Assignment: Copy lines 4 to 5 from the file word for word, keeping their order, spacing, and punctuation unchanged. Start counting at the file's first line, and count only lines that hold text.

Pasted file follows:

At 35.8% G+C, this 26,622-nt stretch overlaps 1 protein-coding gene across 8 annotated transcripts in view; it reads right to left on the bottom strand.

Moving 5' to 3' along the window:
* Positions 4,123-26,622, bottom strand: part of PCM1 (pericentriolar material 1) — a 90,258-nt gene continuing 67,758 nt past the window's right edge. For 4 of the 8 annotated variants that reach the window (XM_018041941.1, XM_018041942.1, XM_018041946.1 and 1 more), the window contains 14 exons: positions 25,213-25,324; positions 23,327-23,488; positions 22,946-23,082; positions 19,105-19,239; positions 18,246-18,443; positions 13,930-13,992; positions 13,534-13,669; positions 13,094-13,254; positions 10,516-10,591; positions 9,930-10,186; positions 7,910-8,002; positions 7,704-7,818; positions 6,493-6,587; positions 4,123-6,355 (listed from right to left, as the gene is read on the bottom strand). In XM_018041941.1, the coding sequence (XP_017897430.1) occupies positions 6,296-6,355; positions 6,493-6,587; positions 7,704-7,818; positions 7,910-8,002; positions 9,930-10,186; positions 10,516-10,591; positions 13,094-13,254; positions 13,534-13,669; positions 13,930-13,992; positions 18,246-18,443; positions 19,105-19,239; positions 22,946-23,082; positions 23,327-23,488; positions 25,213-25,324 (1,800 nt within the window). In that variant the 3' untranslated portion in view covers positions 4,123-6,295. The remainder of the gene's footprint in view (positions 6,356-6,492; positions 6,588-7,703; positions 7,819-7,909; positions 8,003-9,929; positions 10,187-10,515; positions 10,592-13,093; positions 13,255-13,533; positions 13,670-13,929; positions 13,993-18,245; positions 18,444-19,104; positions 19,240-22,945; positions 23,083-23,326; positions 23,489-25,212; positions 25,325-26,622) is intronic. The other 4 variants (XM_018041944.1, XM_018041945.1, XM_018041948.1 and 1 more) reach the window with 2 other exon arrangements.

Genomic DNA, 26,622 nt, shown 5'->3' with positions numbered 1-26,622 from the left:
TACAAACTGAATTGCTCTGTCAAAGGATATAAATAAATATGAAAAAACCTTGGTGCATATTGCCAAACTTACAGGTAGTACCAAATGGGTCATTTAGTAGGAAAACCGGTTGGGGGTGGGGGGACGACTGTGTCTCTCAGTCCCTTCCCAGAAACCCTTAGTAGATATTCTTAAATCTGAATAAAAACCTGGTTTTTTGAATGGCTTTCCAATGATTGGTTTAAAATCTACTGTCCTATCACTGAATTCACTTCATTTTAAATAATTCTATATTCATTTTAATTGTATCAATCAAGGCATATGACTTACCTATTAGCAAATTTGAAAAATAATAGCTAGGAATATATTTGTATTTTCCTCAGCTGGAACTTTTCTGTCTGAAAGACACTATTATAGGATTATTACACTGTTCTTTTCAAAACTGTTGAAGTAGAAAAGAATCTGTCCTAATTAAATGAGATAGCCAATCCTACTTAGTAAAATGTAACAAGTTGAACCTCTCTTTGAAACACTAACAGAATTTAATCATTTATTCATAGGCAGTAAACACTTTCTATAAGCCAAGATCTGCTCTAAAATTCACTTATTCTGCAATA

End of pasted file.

Genomic DNA, 26,622 nt, shown 5'->3' with positions numbered 1-26,622 from the left:
TACAAACTGAATTGCTCTGTCAAAGGATATAAATAAATATGAAAAAACCTTGGTGCATATTGCCAAACTTACAGGTAGTACCAAATGGGTCATTTAGTAGGAAAACCGGTTGGGGGTGGGGGGACGACTGTGTCTCTCAGTCCCTTCCCAGAAACCCTTAGTAGATATTCTTAAATCTGAATAAAAACCTGGTTTTTTGAATGGCTTTCCAATGATTGGTTTAAAATCTACTGTCCTATCACTGAATTCACTTCATTTTAAATAATTCTATATTCATTTTAATTGTATCAATCAAGGCATATGACTTACCTATTAGCAAATTTGAAAAATAATAGCTAGGAATATATTTGTATTTTCCTCAGCTGGAACTTTTCTGTCTGAAAGACACTATTATAGGATTATTACACTGTTCTTTTCAAAACTGTTGAAGTAGAAAAGAATCTGTCCTAATTAAATGAGATAGCCAATCCTACTTAGTAAAATGTAACAAGTTGAACCTCTCTTTGAAACACTAACAGAATTTAATCATTTATTCATAGGCAGTAAACACTTTCTATAAGCCAAGATCTGCTCTAAAATTCACTTATTCTGCAATA